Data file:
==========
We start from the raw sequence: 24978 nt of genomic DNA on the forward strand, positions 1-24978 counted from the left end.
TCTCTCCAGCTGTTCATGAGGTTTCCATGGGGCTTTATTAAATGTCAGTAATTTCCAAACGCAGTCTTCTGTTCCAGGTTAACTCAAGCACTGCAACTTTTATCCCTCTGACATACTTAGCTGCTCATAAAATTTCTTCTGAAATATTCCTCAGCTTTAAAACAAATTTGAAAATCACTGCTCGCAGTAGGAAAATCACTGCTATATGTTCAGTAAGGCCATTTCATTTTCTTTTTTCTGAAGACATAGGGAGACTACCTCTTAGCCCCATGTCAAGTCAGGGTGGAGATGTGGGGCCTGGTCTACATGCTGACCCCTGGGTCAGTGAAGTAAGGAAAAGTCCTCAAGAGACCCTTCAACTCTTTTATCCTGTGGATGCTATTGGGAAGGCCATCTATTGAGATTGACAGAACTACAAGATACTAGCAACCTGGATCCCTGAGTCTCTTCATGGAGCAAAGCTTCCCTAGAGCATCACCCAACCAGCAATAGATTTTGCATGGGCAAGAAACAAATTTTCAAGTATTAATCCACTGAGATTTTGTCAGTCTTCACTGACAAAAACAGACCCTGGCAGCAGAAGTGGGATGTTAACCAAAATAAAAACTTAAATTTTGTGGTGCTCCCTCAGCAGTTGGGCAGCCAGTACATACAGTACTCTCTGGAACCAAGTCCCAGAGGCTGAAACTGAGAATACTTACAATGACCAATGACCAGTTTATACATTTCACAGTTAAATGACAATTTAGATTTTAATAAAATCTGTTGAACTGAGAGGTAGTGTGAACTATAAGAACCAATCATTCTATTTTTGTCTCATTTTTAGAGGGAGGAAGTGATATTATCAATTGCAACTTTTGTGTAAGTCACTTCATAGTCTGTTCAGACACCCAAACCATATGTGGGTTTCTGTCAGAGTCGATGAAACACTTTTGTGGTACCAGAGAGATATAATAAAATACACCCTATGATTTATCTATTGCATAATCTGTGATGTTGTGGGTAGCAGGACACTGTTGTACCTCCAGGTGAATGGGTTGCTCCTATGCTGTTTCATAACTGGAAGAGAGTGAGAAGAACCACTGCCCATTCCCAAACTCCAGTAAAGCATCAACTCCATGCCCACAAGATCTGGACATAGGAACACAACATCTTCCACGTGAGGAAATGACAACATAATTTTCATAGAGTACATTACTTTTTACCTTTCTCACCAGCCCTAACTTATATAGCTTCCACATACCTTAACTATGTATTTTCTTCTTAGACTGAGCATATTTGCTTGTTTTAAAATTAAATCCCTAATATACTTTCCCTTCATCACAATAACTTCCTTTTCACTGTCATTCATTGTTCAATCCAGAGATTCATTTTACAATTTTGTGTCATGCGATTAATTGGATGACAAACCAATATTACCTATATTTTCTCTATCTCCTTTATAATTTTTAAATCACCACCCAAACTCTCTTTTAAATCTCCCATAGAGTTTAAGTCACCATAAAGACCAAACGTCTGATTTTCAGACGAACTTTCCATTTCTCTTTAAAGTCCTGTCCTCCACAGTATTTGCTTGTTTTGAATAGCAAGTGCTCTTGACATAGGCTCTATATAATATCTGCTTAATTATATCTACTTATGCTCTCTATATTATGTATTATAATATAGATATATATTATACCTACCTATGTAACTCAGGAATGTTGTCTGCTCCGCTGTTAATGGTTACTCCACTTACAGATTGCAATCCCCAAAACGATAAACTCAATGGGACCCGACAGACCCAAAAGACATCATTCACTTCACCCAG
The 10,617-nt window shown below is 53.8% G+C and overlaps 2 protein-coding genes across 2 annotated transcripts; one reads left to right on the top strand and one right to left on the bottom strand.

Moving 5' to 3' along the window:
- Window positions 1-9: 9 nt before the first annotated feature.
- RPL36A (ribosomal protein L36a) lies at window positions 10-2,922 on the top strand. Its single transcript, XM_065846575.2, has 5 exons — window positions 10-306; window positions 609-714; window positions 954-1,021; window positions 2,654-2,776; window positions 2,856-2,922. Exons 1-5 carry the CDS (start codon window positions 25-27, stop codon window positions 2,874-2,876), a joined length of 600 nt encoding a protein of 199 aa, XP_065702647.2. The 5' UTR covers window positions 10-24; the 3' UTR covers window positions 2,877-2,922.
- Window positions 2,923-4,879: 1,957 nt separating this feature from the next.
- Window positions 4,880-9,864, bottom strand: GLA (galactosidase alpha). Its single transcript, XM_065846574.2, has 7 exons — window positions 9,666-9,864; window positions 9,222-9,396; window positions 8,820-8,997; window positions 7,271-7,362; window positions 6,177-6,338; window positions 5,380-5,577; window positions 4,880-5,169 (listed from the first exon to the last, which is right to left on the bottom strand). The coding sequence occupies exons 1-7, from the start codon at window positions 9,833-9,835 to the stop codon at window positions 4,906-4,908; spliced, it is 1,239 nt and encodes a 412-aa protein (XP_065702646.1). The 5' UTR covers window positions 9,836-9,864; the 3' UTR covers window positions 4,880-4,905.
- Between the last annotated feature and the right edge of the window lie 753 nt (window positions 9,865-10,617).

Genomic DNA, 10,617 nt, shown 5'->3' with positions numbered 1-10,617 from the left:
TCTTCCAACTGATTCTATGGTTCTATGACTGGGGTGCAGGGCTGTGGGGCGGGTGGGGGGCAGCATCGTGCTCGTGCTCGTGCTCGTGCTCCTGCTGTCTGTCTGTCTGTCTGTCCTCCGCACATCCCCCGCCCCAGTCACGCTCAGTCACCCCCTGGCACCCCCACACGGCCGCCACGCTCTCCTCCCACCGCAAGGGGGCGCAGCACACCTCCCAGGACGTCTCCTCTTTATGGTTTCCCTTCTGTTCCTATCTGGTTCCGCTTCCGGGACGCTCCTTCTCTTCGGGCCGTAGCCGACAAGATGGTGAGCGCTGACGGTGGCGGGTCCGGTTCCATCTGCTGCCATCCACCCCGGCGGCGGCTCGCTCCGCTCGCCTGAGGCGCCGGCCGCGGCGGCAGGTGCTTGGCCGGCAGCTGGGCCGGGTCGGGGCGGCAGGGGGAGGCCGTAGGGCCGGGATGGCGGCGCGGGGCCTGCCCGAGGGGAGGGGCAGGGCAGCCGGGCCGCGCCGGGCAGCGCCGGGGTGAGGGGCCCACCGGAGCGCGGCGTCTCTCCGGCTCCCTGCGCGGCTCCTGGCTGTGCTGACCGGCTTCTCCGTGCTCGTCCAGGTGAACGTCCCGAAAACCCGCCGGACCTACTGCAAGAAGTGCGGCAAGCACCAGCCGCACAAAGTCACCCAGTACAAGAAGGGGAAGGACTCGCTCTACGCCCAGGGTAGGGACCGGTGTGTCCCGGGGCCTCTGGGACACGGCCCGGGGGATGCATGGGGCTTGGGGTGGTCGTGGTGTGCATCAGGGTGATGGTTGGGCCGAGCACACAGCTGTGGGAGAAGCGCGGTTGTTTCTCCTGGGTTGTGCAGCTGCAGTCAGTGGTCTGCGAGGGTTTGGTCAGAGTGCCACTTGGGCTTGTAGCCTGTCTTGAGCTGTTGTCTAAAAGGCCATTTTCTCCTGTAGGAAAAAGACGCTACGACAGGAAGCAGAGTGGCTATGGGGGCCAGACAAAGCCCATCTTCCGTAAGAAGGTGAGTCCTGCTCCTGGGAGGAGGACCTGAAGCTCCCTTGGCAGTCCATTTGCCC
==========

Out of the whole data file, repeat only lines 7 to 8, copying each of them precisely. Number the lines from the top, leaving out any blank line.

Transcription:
- Window positions 2,923-4,879: 1,957 nt separating this feature from the next.
- Window positions 4,880-9,864, bottom strand: GLA (galactosidase alpha). Its single transcript, XM_065846574.2, has 7 exons — window positions 9,666-9,864; window positions 9,222-9,396; window positions 8,820-8,997; window positions 7,271-7,362; window positions 6,177-6,338; window positions 5,380-5,577; window positions 4,880-5,169 (listed from the first exon to the last, which is right to left on the bottom strand). The coding sequence occupies exons 1-7, from the start codon at window positions 9,833-9,835 to the stop codon at window positions 4,906-4,908; spliced, it is 1,239 nt and encodes a 412-aa protein (XP_065702646.1). The 5' UTR covers window positions 9,836-9,864; the 3' UTR covers window positions 4,880-4,905.